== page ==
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Onward (2020) – Spellbinding

Released: 26th March
Seen: 21st March (Advance Screening Weekend)

Onward might go down as one of the unluckiest movies in recent Disney history since its release just happened to fall when the coronavirus pandemic basically shut down everything, including most theatres. Normally a Pixar film is basically guaranteed to make 100 million in the first week, get its budget covered in the second week and be on the way to one of the highest grossing films of the year. That’s now not happening, thanks to corona. If you want to be in genuine shock at just how suddenly this hit, go look at the box office of Onward. Onward is still technically the top grossing film in America and yet it’s barely cracking a thousand bucks a theatre. I bring this up because it explains why they made a pivot and released this one straight to VOD in the states and why it’ll be on Disney+ soon. So now the question becomes “Is this film worth a slightly higher than normal rental price to stream at home” and honestly? Yeah, because it’s a pretty great film.

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The Big Trip (2020) – Fall Over, Play Dead

Released: 5th March
Seen: 8th March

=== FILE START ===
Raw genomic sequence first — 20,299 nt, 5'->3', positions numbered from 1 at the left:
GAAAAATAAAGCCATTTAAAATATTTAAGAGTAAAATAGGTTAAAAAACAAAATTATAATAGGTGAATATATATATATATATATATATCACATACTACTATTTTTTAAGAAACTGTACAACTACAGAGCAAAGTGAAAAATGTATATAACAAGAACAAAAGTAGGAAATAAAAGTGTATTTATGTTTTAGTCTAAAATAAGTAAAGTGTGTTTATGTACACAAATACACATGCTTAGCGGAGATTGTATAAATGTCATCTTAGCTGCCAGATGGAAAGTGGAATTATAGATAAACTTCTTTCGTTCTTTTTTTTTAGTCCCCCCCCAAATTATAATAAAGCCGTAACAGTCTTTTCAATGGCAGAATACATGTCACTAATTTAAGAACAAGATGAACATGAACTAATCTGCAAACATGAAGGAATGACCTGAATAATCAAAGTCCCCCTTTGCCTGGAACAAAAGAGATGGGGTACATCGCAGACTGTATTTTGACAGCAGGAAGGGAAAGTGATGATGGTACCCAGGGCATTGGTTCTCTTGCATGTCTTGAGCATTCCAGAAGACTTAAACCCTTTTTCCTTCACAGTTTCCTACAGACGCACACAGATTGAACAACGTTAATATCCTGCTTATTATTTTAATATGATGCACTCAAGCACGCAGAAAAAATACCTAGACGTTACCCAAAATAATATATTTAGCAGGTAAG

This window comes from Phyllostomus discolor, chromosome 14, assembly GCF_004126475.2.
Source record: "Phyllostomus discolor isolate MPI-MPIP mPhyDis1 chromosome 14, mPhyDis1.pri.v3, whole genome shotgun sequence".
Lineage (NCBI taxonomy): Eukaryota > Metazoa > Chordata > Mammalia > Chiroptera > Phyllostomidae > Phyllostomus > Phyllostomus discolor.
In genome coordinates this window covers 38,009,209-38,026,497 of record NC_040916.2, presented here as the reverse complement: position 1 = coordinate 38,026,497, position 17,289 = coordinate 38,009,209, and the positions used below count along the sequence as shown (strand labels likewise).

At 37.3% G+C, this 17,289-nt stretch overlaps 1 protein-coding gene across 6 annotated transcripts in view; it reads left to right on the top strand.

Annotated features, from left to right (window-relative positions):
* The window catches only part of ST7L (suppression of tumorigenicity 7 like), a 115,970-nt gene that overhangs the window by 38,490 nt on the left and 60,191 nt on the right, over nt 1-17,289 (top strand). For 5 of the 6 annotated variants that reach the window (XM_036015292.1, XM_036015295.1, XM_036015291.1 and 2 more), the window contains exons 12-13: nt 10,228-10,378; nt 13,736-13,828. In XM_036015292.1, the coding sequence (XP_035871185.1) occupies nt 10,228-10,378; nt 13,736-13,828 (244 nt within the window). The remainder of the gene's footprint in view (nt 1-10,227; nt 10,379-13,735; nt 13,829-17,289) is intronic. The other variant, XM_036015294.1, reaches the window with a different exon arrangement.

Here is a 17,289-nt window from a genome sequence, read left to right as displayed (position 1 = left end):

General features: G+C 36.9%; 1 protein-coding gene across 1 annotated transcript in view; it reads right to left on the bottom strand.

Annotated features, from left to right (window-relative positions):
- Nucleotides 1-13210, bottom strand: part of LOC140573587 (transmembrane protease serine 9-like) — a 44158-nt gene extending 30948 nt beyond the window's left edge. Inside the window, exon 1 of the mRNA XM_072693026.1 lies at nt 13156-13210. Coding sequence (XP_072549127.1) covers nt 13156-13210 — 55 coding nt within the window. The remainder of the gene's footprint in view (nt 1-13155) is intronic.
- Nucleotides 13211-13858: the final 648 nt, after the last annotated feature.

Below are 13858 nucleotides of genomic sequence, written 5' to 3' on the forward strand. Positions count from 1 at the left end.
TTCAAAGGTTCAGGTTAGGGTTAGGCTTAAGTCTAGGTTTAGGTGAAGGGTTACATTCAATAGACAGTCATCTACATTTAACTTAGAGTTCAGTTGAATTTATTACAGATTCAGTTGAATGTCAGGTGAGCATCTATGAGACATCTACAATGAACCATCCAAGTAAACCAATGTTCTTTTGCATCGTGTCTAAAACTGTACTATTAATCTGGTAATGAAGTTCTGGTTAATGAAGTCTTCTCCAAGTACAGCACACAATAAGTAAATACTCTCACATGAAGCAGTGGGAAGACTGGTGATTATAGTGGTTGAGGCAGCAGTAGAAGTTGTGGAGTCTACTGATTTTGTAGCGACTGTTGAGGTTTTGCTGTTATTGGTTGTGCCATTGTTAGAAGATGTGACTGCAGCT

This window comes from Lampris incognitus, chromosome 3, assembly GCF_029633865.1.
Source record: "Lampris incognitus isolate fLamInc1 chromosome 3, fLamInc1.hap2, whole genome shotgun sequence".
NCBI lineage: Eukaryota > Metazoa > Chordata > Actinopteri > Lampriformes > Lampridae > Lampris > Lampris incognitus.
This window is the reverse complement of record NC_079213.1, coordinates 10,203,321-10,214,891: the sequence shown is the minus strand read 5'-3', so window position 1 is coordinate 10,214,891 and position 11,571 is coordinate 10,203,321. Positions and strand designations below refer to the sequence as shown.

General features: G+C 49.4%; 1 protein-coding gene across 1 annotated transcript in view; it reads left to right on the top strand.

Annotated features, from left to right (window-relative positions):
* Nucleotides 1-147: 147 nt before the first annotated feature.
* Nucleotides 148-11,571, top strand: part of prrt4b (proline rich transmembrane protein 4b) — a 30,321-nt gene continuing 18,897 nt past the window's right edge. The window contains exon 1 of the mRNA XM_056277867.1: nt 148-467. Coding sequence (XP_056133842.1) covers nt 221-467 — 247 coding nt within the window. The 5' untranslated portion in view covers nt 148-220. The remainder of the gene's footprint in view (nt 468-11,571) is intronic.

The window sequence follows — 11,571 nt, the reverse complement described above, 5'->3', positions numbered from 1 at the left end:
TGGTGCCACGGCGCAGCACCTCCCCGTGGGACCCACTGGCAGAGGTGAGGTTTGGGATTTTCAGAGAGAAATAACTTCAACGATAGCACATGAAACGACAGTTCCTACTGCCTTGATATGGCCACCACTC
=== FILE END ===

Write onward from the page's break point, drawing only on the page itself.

The Big Trip Info

So there seems to be this weird new trend going on at my local cinema and I don’t like it at all. For some reason over the last year, every few months an animated film is put on a big screen that clearly was meant to go direct to DVD. I’ve now seen so many awful animated films in a cinema that I thought I was numb to them. We’re not talking your generally bad animated films either, nothing that’s just bland or boring. No, we’re talking crap like Arctic Justice, Cats (not that one), Here Comes The Grump and Flying the Nest. Films that look like they were made in a month for the express purpose of being sold in bulk to video retailers to help them have filler on their shelves. These movies are not meant to turn up in actual cinemas, they’re not built to be presented there… but they keep on coming, and today we have the first animated abortion of 2020 and oh my god, I hope this is the worst one of this year because I can’t handle any more of this.

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Miss Fisher and the Crypt of Tears

Miss Fisher & the Crypt of Tears (2020) – Sadly Not Great

Released: 27th February
Seen: 3rd March

Miss Fisher & the Crypt of Tears Poster Info